Lymphatic filariasis and onchocerciasis are among the most prevalent and persistent diseases. They’re responsible for disabling millions of people and causing untold suffering, particularly in the poorest countries, with an estimated 1.5 billion people living in poverty, according to World Health Organization (WHO).

Untreated cases of lymphatic filariasis can lead to debilitating symptoms such as swollen breasts or legs, predominantly affecting women, and surgical interventions have been provided to address the condition. However, lack of support and diagnostic challenges have hindered progress in providing comprehensive care, leaving many patients suffering from advanced stages of the disease. Onchocerciasis can cause severe itching, skin lesions, and, in some cases, blindness if left untreated. Morbidity management programs and vector control efforts have been implemented to combat the disease in affected regions.

Boko-Collins said that onchocerciasis disease even does more damage than just malaria when you put all those neglected tropical diseases together. “The reality is … a lack of prominent research on neglected tropical diseases, specifically in the area of vector-borne diseases. People need to be informed about preventive measures rather than solely focusing on treatment and waiting for annual treatments.”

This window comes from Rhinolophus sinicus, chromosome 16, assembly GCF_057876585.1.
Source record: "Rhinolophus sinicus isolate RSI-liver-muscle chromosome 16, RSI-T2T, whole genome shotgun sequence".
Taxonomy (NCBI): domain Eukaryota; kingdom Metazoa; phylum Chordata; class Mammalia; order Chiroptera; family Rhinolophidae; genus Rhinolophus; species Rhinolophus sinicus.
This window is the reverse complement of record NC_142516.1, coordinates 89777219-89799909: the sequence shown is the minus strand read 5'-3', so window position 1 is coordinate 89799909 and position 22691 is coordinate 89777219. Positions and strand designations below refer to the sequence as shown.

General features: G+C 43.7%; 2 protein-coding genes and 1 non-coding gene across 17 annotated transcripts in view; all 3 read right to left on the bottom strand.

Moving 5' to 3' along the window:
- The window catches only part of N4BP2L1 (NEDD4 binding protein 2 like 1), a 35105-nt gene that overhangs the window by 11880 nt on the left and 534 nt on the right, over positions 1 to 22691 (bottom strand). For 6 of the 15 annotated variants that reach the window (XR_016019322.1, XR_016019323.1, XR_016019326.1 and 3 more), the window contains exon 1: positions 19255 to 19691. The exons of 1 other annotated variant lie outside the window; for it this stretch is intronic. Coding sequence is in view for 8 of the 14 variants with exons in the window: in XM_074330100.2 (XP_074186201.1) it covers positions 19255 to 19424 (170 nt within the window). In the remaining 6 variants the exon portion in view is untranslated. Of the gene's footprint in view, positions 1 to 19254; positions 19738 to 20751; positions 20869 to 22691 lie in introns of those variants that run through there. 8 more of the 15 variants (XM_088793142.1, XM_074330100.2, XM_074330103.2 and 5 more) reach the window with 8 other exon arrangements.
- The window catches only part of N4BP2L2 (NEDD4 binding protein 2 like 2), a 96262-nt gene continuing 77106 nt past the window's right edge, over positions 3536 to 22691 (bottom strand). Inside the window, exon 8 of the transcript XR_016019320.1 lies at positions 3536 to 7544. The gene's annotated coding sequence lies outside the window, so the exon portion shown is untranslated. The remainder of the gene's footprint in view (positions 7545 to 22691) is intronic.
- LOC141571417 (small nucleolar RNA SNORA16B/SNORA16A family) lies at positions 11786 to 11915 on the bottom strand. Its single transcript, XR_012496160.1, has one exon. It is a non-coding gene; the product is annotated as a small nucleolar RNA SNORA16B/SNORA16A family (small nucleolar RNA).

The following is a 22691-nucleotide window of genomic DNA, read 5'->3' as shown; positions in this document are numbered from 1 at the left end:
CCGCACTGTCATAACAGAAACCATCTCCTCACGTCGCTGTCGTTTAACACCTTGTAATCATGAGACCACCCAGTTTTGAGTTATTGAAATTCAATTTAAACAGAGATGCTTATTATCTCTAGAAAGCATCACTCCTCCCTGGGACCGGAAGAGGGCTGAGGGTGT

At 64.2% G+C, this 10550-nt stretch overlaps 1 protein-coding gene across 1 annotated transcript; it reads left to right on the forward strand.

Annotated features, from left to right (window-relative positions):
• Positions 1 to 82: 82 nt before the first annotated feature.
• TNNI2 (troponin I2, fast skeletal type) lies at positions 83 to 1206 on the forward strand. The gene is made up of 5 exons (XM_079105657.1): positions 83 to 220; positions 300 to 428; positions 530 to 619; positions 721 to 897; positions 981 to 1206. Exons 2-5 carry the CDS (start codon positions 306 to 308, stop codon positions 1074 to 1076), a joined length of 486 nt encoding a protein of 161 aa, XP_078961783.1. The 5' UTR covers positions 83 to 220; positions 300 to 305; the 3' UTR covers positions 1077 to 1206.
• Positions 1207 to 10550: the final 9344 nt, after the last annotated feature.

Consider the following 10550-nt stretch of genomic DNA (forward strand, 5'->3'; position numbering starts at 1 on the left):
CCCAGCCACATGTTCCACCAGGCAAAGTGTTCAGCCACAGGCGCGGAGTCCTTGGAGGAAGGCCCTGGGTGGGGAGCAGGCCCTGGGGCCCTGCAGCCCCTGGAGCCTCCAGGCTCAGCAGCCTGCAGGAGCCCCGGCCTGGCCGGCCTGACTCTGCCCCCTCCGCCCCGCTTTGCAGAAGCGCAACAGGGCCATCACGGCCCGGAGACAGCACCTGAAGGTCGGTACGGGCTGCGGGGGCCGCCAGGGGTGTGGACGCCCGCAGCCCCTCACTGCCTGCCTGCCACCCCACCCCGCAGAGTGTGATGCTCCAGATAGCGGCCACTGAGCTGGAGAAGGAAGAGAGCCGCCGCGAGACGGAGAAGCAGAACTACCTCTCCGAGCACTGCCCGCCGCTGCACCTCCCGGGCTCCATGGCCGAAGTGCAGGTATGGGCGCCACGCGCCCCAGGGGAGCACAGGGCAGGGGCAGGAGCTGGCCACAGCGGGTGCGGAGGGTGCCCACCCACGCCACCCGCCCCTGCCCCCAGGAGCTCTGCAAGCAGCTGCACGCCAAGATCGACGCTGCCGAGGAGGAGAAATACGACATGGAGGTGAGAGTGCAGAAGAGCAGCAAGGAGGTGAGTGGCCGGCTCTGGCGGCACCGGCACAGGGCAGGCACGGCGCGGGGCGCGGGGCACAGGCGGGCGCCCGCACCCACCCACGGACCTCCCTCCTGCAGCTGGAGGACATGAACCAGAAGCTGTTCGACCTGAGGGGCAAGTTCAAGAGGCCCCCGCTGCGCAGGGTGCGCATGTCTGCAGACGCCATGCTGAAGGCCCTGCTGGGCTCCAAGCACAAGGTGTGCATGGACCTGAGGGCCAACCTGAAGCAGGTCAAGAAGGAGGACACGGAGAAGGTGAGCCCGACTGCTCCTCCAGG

Benin successfully eradicated trachoma

Boko-Collins made it her mission to help eradicate trachoma when the program was initiated and launched in 2013. In order to do this, she worked to map out and identify communities that required intervention. Through her efforts, she was able to help those who were affected by this disease and work towards providing them with the necessary resources to reduce its prevalence.

Trachoma is a bacterial infection of the eye that is a major cause of infectious blindness worldwide. It is mainly transmitted from one person to another, particularly between children and their mothers. This is particularly common in places with crowded living conditions, limited access to water, lack of proper sanitation such as shared clothes and towels, and the presence of flies. These factors create an ideal environment for the disease to spread. Repeated cases of infection in the eyes can lead to trichiasis. If left untreated, trichiasis can result in vision loss or permanent blindness. Blindness from trachoma is irreversible. Hence, prevention measures such as improved hygiene and regular screening are essential for curbing the spread of the disease.

We have achieved a significant milestone in Benin, as it has taken us approximately 10 years from the initial mapping phase to the present moment of disease elimination,” she proudly said. “It’s not frequent to see the beginning and the end of such fights within ten years.”

“I have actively supported the country throughout this journey, ensuring that our approach leaves no one behind,” she said. “When we go into the community where the disease is endemic, our primary objective is to ensure that every patient requiring surgery to preserve their eyesight receives the necessary treatment. We reach out to them and offer them the treatment they deserve and which will save their sight.”